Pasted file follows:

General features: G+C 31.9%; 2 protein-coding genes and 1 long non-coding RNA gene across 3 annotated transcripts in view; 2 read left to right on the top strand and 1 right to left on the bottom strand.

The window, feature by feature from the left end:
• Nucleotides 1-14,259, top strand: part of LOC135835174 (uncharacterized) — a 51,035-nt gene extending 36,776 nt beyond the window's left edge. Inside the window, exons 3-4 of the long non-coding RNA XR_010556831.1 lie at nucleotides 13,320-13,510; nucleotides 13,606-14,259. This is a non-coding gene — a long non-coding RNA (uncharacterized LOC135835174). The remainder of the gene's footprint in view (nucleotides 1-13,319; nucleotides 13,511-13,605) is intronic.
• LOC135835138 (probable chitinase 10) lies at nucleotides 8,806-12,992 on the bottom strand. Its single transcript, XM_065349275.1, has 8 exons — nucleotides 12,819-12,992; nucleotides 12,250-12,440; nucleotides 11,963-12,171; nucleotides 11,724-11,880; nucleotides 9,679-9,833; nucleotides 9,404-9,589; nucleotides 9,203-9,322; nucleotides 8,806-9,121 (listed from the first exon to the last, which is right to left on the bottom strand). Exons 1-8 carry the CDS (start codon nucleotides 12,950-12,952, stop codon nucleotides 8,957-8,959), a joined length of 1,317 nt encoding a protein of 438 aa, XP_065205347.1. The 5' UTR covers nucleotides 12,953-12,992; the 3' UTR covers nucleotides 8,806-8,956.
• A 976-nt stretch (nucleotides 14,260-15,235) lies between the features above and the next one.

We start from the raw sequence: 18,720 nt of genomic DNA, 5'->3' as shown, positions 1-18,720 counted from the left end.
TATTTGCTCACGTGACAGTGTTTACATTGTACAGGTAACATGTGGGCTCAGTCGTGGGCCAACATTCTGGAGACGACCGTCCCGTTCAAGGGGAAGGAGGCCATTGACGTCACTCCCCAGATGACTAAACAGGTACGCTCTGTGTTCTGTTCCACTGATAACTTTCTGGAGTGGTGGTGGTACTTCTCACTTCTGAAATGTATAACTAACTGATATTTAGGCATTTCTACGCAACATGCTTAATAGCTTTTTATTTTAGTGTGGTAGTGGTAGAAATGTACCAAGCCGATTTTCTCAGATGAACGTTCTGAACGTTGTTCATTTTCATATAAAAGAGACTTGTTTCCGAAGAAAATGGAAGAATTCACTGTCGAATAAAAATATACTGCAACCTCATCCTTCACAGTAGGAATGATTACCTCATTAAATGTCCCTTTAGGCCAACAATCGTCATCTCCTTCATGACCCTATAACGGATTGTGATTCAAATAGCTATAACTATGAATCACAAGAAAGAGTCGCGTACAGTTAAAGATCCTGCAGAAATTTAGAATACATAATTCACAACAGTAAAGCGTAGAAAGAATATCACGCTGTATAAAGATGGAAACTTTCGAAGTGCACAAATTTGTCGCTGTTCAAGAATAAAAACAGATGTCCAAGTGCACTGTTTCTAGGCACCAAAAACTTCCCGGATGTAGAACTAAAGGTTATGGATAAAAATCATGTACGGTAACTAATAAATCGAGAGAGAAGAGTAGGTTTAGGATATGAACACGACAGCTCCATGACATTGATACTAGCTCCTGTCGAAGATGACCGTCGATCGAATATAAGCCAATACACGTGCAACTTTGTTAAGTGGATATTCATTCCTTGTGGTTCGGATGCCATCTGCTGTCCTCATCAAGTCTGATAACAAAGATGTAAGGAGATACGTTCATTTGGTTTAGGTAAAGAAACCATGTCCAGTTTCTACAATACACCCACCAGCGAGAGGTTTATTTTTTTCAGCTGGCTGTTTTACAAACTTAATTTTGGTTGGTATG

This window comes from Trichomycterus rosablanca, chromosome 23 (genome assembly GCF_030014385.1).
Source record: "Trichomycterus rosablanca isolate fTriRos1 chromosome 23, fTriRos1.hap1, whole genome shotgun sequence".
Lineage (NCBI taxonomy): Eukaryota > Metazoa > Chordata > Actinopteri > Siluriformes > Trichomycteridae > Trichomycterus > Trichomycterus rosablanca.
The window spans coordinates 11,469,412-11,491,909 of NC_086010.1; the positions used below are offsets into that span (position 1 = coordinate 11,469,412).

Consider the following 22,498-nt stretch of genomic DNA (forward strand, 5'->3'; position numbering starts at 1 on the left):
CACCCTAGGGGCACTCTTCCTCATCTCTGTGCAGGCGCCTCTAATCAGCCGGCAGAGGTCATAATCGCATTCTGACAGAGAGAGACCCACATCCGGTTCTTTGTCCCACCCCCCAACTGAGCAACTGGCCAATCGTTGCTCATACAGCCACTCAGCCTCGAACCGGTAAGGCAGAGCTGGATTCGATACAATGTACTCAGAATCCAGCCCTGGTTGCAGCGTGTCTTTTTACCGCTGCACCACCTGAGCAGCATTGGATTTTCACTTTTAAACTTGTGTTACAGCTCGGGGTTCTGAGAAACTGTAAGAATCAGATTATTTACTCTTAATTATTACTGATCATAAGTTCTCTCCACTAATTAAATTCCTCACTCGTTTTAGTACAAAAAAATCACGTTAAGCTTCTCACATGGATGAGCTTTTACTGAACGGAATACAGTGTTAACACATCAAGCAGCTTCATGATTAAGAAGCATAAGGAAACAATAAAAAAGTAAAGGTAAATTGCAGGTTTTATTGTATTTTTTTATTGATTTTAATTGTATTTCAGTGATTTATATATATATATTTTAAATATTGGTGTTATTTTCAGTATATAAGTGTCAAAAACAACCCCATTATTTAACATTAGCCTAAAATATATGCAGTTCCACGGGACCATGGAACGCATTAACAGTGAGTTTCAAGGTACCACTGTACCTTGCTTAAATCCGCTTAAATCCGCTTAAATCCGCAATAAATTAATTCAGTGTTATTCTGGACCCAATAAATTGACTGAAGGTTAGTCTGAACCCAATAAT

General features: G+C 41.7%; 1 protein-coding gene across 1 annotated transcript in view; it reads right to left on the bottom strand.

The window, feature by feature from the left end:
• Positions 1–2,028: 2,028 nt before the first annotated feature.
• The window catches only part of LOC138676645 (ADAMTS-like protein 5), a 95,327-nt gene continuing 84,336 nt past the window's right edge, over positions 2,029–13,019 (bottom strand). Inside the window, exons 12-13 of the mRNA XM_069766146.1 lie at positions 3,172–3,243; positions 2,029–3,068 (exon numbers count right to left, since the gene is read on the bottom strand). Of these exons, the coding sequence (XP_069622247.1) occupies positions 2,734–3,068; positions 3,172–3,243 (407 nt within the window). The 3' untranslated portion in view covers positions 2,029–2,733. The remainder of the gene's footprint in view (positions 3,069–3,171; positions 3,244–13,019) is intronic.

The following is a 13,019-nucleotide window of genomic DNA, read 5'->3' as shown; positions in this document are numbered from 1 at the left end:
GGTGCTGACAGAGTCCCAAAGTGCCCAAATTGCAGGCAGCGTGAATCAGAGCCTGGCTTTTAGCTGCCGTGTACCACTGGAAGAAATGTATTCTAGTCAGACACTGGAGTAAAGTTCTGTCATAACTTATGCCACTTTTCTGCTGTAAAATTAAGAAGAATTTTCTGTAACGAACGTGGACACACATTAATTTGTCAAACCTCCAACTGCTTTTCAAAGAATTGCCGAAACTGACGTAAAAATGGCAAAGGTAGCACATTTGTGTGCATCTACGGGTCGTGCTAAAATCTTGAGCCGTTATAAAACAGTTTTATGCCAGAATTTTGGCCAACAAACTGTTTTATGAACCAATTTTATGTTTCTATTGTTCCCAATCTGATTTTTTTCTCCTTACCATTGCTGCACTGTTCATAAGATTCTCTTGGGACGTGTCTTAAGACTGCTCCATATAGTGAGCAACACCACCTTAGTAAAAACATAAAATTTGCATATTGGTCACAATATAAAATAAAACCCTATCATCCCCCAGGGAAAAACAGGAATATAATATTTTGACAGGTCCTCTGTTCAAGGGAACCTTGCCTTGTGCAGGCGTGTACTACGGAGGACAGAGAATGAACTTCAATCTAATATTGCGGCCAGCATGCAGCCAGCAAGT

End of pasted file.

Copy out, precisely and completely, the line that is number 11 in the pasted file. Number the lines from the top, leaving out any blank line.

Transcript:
The window spans coordinates 11,469,412-11,491,909 of NC_086010.1; the positions used below are offsets into that span (position 1 = coordinate 11,469,412).